I met my neighbors.
Now to those of you new to my blog, this might not seem like a big deal. But to those who have long followed the events of Crabcorner cowboy-infested compound, this is HUGE! Mysteries are about to be revealed in this here post! The whys, hows, and whats are at last to receive their answer. No more shall questions surround the log-slum across the street. Names will be mentioned and the cloak of secrecy surrounding it all is, at last, to be flung off.
We were at Wendy's.
There, I said it. Were it not for the proceedings that happened at Wendy's I would never owned up to going to Wendy's. But the whole truth must come out here, and come out it shall:
Crabtown in summer, it is thick with tourists wishing to see our nonchalant bison and to frolic in our chilly lakes with their peevish kids. So on the rare occasion when the Crabfam needed a quick restaurant bite before picking up a friend at the airport, we tried 3 spots to find the lines 1-hour deep. Hence, I capitulated and went to one of Crabhub's digs, the trusty Wendy's, where the man gets a Biggie Fry and Burg—a number 5 or something—every week, between his more rarefied finicky Crabhubby meals, for God knows a Crabhub doesn't eat out of a tupperware, but that's another story.
After dropping the words "chicken nuggets" close to the Crabtot ear, Crabhub ensured no substitute, and thusly did we go to a ghastly 70's-era brown sheetrocked Wendy's. It honestly looks like a square turd. In such moments it does not help to note that one buys only organic chicken for the home. You just get the nuggets and your spicy chick sand, and off you go to the greasiest table in the Platonic sphere of Greasy Tables.
So we are noshing on our hormone-permeated grub when I smell an intense and particularly sharp wafting scent of manure. Over my shoulder I see 3 cowpeople— 2 cowboys in hats, 1 cowgirl quite stunning and thin as a bean with a giant belt buckle the size of Wyoming and sort of Joni-Mitchellesque jangly turquoise earrings. They look...very familiar. And I am not positive, but I am almost sure that they are part of the scene across yonder Crabcorner way. They are not the frat boy cowboys pictured in earlier postings. They are the other ones that lurk in yonder trailer. Then, Crabtot says something cute and they smile at us.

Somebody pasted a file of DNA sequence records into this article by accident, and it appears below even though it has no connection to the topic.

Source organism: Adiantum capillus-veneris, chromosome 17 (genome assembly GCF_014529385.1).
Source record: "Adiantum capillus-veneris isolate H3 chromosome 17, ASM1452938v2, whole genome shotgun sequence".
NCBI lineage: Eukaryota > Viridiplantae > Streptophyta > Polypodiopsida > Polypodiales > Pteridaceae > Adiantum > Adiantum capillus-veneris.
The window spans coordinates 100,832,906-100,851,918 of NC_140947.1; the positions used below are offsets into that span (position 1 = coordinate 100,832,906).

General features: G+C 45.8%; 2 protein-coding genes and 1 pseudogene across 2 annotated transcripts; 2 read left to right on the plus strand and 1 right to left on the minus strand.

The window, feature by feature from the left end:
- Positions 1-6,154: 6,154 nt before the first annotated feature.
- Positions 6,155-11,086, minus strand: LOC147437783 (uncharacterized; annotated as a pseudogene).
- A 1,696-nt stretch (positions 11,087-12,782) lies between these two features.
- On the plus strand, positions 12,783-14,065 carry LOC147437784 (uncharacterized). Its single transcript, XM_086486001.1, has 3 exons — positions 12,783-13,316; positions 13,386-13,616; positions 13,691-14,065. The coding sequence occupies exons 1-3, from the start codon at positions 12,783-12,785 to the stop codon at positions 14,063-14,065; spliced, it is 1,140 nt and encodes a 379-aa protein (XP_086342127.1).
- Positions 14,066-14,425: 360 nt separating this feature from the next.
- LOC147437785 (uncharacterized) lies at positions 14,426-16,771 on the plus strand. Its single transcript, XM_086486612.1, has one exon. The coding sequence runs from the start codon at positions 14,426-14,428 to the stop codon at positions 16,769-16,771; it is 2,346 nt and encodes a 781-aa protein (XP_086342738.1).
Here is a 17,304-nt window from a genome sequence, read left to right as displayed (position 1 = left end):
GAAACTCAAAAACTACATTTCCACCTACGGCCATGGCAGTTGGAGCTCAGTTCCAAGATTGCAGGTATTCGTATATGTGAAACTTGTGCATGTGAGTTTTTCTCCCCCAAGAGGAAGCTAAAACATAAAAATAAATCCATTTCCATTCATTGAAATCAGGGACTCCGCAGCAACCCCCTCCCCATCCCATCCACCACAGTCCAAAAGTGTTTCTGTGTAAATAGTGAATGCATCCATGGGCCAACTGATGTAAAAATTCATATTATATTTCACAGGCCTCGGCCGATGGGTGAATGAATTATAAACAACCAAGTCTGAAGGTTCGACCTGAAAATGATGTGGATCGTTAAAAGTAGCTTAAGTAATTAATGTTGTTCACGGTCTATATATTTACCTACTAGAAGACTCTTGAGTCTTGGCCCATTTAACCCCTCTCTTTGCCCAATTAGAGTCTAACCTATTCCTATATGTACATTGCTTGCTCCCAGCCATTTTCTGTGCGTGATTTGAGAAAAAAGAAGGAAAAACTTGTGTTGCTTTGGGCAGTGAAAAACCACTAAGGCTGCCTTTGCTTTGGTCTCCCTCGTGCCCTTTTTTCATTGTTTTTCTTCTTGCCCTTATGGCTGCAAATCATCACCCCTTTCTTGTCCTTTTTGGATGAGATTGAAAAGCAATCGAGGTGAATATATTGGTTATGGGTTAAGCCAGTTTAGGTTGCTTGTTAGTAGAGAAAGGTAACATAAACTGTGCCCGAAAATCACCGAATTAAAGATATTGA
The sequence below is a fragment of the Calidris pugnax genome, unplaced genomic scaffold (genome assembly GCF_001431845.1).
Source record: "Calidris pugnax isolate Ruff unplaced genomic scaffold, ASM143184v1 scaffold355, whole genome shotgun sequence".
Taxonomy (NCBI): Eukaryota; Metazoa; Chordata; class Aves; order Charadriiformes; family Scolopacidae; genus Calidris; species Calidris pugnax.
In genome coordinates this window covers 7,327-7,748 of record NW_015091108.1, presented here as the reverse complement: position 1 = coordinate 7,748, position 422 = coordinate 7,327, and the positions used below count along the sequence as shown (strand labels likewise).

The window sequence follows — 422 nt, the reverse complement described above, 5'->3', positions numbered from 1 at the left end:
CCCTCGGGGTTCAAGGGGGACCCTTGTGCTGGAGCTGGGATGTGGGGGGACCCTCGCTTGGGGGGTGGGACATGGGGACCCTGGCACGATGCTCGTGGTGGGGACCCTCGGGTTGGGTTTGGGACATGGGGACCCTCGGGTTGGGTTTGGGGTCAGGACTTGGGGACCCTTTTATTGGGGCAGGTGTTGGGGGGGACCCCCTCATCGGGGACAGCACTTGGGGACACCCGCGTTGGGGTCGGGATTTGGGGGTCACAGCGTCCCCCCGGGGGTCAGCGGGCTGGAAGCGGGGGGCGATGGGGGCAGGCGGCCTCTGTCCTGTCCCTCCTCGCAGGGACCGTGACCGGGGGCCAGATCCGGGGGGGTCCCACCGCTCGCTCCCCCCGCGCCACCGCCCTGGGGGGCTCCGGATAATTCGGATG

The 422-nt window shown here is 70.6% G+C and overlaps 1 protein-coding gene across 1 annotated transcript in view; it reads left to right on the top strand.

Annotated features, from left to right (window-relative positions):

The moment is ripe.
"Do you guys live on TK drive?" I ask, and they answer "Yes, right across the street from you." (Evidently my photo-snapping moments weren't as surreptitious as I thought. There was total recognition in their eyes.) For a brief moment I thought they might ask me why I catalogued their every move for my blog; for a brief moment I wondered whether anyone would produce my missing Ikea fork. Instead, something worse happened. The absolutely smelliest possible hand extended toward me for a shake. "I'm Aaron."
I closed my eyes and shook as jovially as I could under the circumstances. And wondered how I could go from that goat-and-horse-scented paw to my chick sand, and then I realized it was all of a piece really. Then the hand extended over to Crabhub. And I saw my man desperately trying to look nonchalant (a man whose fastidious, soft, white-collar hands have known little in the way of manly work) as he clasped the chapped, red, aromatic cowboy claw.